The Russian Federal Space Agency's (Roscosmos) automated Progress 68 resupply ship lifted off atop a Soyuz rocket at 4:46 a.m. EDT (0846 GMT), beginning a weekend chase of the space station. The cargo ship is scheduled to arrive at the orbiting lab Monday (Oct. 16) at 7:09 a.m. EDT (1109 GMT).
"Liftoff of the 68 Progress resupply craft bound on a two-day journey to the International Space Station," NASA spokesman Rob Navias said during NASA TV commentary. [How Russia's Progress Cargo Ships Work (Infographic)]
Roscosmos initially attempted to launch the Progress 68 mission Thursday (Oct. 12), but an unspecified problem with the Soyuz booster forced flight controllers to abort the liftoff at the last minute. That problem appeared to be resolved Saturday, with the Soyuz flawlessly launching Progress 68 into orbit.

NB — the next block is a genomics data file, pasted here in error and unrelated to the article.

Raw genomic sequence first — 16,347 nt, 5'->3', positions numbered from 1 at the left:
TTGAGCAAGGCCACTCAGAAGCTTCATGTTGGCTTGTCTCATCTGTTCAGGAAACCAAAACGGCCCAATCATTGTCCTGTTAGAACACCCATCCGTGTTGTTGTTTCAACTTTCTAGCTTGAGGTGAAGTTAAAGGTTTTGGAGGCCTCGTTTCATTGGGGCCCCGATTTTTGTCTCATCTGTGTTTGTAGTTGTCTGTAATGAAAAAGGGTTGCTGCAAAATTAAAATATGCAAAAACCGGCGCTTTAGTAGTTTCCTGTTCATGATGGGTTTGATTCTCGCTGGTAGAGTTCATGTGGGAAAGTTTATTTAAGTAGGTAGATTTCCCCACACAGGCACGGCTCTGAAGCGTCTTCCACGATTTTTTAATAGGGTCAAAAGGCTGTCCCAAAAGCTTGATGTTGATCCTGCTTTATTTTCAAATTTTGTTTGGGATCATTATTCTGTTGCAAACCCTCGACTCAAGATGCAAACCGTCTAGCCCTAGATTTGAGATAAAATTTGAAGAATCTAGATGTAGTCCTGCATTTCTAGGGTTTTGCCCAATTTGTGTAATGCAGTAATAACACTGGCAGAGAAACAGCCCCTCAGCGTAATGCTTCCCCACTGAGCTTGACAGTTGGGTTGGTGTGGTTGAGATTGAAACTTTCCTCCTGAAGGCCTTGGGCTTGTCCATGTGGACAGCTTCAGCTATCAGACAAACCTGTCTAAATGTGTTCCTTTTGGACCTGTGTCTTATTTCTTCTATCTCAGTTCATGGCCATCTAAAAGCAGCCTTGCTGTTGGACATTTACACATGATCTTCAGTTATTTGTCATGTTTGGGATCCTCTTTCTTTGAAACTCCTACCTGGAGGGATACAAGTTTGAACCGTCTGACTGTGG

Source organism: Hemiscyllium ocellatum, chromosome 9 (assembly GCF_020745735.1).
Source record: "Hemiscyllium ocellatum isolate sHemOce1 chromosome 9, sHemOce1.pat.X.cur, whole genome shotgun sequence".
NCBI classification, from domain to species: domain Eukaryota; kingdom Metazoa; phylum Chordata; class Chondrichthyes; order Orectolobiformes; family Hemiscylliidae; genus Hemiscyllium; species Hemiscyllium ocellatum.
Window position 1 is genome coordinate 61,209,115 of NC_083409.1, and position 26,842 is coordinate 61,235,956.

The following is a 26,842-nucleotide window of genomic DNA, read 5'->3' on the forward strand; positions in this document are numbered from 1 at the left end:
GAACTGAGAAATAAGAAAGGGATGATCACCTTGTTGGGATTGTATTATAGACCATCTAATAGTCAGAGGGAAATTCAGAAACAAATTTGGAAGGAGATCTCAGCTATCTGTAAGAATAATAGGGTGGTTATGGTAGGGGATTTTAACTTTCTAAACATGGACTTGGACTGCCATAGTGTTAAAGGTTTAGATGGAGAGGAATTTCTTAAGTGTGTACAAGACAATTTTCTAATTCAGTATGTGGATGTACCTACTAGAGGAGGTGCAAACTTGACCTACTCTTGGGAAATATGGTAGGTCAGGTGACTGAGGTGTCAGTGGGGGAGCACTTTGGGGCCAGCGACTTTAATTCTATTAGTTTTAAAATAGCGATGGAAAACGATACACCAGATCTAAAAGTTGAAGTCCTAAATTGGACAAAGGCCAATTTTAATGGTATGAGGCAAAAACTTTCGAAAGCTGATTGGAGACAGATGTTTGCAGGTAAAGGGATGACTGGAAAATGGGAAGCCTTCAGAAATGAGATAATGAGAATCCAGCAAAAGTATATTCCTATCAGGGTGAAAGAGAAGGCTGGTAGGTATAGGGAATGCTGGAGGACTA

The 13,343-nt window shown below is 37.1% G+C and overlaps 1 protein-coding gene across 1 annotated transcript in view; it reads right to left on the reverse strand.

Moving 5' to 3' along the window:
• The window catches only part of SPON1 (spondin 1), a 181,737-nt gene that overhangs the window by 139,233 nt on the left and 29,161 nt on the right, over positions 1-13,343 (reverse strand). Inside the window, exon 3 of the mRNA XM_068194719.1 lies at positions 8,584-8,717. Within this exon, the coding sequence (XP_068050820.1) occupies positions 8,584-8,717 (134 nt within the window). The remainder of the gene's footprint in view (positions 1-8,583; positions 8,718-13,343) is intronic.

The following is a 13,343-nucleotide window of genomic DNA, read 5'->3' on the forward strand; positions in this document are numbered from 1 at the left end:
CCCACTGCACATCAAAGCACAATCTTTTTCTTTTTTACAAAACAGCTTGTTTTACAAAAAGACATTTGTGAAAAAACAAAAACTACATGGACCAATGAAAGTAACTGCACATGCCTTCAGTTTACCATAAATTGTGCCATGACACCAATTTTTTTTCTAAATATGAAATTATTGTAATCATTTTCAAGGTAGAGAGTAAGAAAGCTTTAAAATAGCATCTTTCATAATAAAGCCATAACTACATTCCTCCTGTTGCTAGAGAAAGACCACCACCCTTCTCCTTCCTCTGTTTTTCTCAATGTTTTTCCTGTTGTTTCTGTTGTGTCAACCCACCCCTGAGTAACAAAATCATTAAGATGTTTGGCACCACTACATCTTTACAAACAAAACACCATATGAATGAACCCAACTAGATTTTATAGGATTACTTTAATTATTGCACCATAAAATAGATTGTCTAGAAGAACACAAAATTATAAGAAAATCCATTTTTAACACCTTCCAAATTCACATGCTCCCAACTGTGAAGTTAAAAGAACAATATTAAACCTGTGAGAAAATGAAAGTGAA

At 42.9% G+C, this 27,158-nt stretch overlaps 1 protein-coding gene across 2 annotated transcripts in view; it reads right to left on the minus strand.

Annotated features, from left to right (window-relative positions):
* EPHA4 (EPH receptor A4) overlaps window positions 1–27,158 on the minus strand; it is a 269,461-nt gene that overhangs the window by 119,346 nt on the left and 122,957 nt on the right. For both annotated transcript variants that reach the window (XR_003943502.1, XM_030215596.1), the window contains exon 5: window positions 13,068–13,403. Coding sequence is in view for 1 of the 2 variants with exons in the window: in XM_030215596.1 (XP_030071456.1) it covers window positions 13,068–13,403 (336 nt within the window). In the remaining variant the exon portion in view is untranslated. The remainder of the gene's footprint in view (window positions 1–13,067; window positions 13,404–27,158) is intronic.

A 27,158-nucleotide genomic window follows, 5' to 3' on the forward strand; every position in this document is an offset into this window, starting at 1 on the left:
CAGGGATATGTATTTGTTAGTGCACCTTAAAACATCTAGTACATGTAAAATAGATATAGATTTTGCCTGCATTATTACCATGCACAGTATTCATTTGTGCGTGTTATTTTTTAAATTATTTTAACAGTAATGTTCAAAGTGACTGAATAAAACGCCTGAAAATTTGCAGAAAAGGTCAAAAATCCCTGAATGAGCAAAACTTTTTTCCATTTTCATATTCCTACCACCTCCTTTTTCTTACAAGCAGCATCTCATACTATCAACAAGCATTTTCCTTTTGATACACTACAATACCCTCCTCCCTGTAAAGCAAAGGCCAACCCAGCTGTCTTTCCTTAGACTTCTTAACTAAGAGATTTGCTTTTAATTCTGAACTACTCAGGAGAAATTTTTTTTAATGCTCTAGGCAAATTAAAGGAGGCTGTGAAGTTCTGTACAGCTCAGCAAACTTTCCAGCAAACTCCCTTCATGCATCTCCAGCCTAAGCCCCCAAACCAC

"A perfect ascent to orbit, two days behind schedule but safe and sound nonetheless," Navias said.
The two-day delay, however, meant that Progress 68 was unable to test a novel new flight plan that would deliver the cargo ship to the International Space Station in just 3.5 hours after two orbits of Earth. Instead, it will take a more typical two-day trip to the space station, which requires 34 orbits of Earth, due to the orbital mechanics involved to reach the station, NASA officials have said. Roscosmos can also fly Progress and Soyuz crew capsules to the station on 6-hour flights that orbit Earth four times.
Progress 68 is packed with 5,946 lbs. (2,697 kilograms) of supplies for the space station's six-person Expedition 53 crew. Those supplies include:
- 2,976 lbs. (1,349 kg) of dry cargo like spare parts or science gear,
- 1,940 lbs. (879 kg) of propellant,
- 926 lbs. (420 kg) of water,
- 53 lbs. (24 kg) of air,
- 51 lbs. (23 kg) of oxygen.
Russia's Progress cargo ships are similar in appearance to the country's crewed Soyuz spacecraft, but in place of a central crew module Progress vehicles carry propellant to periodically reboost the space station's orbit.
NASA will broadcast live views of Progress 68's arrival on Monday, beginning at 6:15 a.m. EDT (1015 GMT). You can watch the docking live here, courtesy of NASA TV.